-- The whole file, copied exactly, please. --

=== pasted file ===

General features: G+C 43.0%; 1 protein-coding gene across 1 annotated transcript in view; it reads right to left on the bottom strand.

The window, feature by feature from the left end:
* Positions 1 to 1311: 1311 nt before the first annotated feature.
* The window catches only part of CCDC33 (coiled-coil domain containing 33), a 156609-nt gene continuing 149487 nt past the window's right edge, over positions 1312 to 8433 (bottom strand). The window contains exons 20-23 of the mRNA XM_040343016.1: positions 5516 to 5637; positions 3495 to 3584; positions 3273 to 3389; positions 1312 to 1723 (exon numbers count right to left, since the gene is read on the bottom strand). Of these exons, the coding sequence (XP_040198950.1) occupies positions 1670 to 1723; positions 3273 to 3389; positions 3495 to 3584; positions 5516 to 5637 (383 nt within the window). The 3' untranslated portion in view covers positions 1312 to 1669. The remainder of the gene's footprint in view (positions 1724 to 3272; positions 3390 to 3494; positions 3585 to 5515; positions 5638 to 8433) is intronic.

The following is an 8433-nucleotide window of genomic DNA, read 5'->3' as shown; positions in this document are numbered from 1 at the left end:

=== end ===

General features: G+C 43.0%; 1 protein-coding gene across 1 annotated transcript in view; it reads right to left on the bottom strand.

The window, feature by feature from the left end:
* Positions 1 to 1311: 1311 nt before the first annotated feature.
* The window catches only part of CCDC33 (coiled-coil domain containing 33), a 156609-nt gene continuing 149487 nt past the window's right edge, over positions 1312 to 8433 (bottom strand). The window contains exons 20-23 of the mRNA XM_040343016.1: positions 5516 to 5637; positions 3495 to 3584; positions 3273 to 3389; positions 1312 to 1723 (exon numbers count right to left, since the gene is read on the bottom strand). Of these exons, the coding sequence (XP_040198950.1) occupies positions 1670 to 1723; positions 3273 to 3389; positions 3495 to 3584; positions 5516 to 5637 (383 nt within the window). The 3' untranslated portion in view covers positions 1312 to 1669. The remainder of the gene's footprint in view (positions 1724 to 3272; positions 3390 to 3494; positions 3585 to 5515; positions 5638 to 8433) is intronic.

The following is an 8433-nucleotide window of genomic DNA, read 5'->3' as shown; positions in this document are numbered from 1 at the left end: